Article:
[R-sig-ME] testing fixed effects in binomial lmer...again?
Dimitris Rizopoulos
dimitris.rizopoulos at med.kuleuven.be
Tue Jan 8 18:13:47 CET 2008
----- Original Message -----
From: "Douglas Bates" <bates at stat.wisc.edu>
To: "Achaz von Hardenberg" <fauna at pngp.it>
Cc: <r-sig-mixed-models at r-project.org>
Sent: Tuesday, January 08, 2008 3:10 PM
Subject: Re: [R-sig-ME] testing fixed effects in binomial
lmer...again?
> On Jan 8, 2008 5:38 AM, Achaz von Hardenberg <fauna at pngp.it> wrote:
>> Dear all,
>
>> I know that this may be a already debated topic, but even searching
>> the R-help and the r-sig-mixed-models archives I can not find a
>> reply
>> to my doubts...(but see Ben Bolkers' reply to my similar quest in
>> r-
>> help).
>
>> I am performing a binomial glmm analysis using the lmer function in
>> the lme4 package (last release, just downloaded). I am using the
>> "Laplace method".
>
> Yes, that is the best choice in lmer. (In the development version
> it
> is, in fact, the only choice.)
>
>> However, I am not sure about what I should do to test for the
>> significance of fixed effects in the binomial case: Is it correct
>> to
>> test a full model against a model from which I remove the fixed
>> effect I want to test using the anova(mod1.lmer, mod2.lmer) method
>> and then relying on the model with the lower AIC (or on the Log-
>> likelihood test?)?
>
> The change in the log-likelihood between two nested models is, in my
> opinion, the most sensible test statistic for comparing the models.
> However, it is not clear how one should convert this test statistic
> to
> a p-value. The use of the chi-squared distribution is based on
> asymptotic results and can give an "anti-conservative" (i.e. lower
> than would be obtained through a randomization test or via
> simulation)
> p-value for small samples. As far as I can see, the justification
> for
> the use of AIC as a comparison criterion is even more vague.
>
> For linear fixed-effects models one can compensate for small samples
> by changing from z-tests to t-tests and from chi-squared tests to F
> tests. The exact theory breaks down for mixed-effects models or for
> generalized linear models and is even more questionable for
> generalized linear mixed models. As Ben Bolker mentioned, I think
> that one way to deal with the hypothesis testing question while
> preserving the integrity of the model is to base inferences on a
> Markov-chain Monte Carlo sample from the (Bayesian) posterior
> distribution of the parameters.
>
> Code for MCMC samples for parameters in GLMMs is not yet fully
> developed (or documented). In the meantime I would use the
> likelihood
> ratio tests but exercise caution in reporting p-values for
> small-sample cases.
What about Bootstrap (parametric or not)? Would it be useful in this
case?
(For instance, something along the following lines:
library(lme4)
form.null <- # formula under null
form.altr <- # formula under alternative
fm1 <- lmer(form.null, family = binomial, data = data)
fm2 <- lmer(form.altr, family = binomial, data = data)
# observed value of the LRT
Tobs <- anova(fm1, fm2)$Chisq[2]
B <- 199
Tvals <- numeric(B)
# 'id' is the grouping variable
unq.ids <- unique(data$id)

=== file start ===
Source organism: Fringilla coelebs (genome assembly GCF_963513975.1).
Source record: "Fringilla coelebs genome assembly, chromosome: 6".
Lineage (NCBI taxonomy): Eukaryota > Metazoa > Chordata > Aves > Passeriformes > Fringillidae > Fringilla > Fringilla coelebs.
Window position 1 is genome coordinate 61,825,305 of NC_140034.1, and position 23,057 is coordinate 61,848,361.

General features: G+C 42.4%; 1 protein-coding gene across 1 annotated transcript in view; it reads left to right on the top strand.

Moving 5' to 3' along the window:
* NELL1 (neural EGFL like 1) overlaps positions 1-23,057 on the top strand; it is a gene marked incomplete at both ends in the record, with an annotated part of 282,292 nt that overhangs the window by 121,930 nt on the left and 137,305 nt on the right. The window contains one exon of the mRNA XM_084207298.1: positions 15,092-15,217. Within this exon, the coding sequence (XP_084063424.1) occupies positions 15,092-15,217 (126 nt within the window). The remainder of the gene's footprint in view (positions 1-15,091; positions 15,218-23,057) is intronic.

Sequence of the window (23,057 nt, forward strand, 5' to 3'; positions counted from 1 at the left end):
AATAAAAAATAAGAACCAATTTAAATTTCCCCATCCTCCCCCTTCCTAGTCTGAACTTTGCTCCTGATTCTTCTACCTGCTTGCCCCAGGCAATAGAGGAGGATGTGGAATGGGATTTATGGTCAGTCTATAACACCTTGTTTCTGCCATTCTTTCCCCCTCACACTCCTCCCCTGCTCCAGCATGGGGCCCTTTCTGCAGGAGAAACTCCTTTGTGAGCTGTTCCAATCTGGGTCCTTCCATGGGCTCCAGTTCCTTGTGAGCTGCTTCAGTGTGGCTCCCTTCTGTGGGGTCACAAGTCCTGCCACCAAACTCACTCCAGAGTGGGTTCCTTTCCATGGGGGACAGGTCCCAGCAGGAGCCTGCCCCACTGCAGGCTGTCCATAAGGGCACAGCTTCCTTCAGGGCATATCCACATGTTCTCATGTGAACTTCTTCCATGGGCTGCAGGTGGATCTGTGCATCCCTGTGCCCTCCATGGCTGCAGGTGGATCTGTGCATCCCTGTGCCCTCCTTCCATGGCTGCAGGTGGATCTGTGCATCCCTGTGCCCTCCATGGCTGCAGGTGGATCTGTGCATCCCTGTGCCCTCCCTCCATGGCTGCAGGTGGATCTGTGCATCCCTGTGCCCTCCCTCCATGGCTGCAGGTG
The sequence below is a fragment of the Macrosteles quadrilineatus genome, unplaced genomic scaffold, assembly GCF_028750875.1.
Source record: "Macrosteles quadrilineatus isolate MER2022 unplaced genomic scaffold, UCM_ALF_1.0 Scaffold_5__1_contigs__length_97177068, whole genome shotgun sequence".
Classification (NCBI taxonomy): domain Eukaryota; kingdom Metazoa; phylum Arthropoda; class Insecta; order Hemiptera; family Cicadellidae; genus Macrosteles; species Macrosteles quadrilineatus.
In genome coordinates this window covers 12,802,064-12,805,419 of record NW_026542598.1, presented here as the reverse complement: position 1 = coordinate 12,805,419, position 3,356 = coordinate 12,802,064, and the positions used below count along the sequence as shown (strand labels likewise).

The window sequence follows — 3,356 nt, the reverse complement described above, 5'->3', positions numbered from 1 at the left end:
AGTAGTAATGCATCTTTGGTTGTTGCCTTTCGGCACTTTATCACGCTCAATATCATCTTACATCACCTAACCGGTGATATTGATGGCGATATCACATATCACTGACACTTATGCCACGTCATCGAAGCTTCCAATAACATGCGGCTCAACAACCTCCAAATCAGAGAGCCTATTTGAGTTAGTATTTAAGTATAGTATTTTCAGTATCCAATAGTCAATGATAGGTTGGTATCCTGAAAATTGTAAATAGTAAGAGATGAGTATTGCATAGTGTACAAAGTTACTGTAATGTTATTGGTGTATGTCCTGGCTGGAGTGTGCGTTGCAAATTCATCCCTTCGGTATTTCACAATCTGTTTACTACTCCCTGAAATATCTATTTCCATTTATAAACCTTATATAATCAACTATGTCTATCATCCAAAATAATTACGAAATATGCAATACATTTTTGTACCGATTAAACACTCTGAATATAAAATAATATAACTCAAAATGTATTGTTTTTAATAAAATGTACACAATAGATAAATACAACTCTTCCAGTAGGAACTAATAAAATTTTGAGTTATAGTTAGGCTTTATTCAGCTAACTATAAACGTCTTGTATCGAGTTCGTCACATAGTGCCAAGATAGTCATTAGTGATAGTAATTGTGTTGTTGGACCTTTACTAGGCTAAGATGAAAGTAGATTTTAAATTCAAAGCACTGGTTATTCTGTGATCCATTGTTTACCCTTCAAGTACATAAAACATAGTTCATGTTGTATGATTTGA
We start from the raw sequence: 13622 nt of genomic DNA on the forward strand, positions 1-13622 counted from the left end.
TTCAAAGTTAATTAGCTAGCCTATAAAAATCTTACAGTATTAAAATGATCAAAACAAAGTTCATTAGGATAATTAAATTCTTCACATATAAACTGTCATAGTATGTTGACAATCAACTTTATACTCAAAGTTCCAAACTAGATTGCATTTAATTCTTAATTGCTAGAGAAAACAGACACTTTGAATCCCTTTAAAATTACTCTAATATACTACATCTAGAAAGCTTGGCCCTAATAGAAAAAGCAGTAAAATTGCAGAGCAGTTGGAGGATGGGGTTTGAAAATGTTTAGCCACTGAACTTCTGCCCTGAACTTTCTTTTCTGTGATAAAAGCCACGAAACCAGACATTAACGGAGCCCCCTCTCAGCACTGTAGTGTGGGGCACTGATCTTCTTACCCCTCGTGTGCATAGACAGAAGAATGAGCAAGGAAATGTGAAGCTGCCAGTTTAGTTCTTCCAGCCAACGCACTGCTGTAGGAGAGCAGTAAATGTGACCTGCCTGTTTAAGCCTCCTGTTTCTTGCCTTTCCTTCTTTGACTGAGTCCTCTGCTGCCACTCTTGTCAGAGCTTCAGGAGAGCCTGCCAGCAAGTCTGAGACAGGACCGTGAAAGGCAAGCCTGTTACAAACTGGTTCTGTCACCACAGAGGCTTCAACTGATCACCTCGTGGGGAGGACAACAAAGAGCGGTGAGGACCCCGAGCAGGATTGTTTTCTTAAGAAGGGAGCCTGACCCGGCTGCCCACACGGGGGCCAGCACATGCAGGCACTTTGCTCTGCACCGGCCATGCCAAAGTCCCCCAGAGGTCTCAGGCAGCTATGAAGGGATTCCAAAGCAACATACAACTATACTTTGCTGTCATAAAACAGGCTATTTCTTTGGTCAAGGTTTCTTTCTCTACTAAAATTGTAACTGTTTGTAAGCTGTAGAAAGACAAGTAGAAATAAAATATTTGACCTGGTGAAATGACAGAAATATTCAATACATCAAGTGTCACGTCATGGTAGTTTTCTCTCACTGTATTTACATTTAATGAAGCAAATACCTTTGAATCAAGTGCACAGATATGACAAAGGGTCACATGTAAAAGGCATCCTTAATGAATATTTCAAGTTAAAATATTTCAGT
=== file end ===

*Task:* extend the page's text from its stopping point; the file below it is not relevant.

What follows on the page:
for (b in 1:B) {
dat.new <- # a sample with replacement from the original subjects
fm1 <- lmer(form.null, family = binomial, data = data.new)
fm2 <- lmer(form.altr, family = binomial, data = data.new)
Tvals[b] <- anova(fm1, fm2)$Chisq[2]
}
# estimated p-value
(1 + sum(Tvals >= Tobs)) / (B + 1)
if the estimated p-value is near the significance level, 'B' can be
increased accordingly.)
Best,
Dimitris
>> Would you advice me to use the glmmML function instead? (I am not
>> sure where the differences are with lmer)
>>
>> I thank in advance for your help!
>>
>> best regards,
>> Achaz von Hardenberg
>>
>> Ben Bolker wrote:
>> >The short answer is that testing fixed effects in GLMMs
>> >is difficult and dangerous. Likelihood ratio tests on fixed
>> >effect differences [which is generally what anova() does]
>> >in a random-effects model are unreliable
>> >(see Pinheiro and Bates 2000). Most of the world does
>> >F tests with various corrections on the denominator
>> >degrees of freedom, but this is contentious (in particular,
>> >Doug Bates, the author of lme4, disagrees). lme4 will
>> >eventually let you use an MCMC sampling method to test
>> >fixed effects but that may or may not be working
>> >in the current version.
>>
>> >I would try this question again on the r-sig-mixed
>> >mailing list.
>>
>> > good luck,
>> > Ben Bolker
>>
>> Dr. Achaz von Hardenberg
>> ------------------------------------------------------------------------
>> --------------------------------
>> Centro Studi Fauna Alpina - Alpine Wildlife Research Centre
>> Servizio Sanitario e della Ricerca Scientifica
>> Parco Nazionale Gran Paradiso, Degioz, 11, 11010-Valsavarenche
>> (Ao),
>> Italy
>> ------------------------------------------------------------------------
>> --------------------------------
>>
>>
>>
>>
>>
>> [[alternative HTML version deleted]]
>>
>> _______________________________________________
>> R-sig-mixed-models at r-project.org mailing list
>> https://stat.ethz.ch/mailman/listinfo/r-sig-mixed-models
>>
>
> _______________________________________________
> R-sig-mixed-models at r-project.org mailing list
> https://stat.ethz.ch/mailman/listinfo/r-sig-mixed-models
>
Disclaimer: http://www.kuleuven.be/cwis/email_disclaimer.htm
More information about the R-sig-mixed-models
mailing list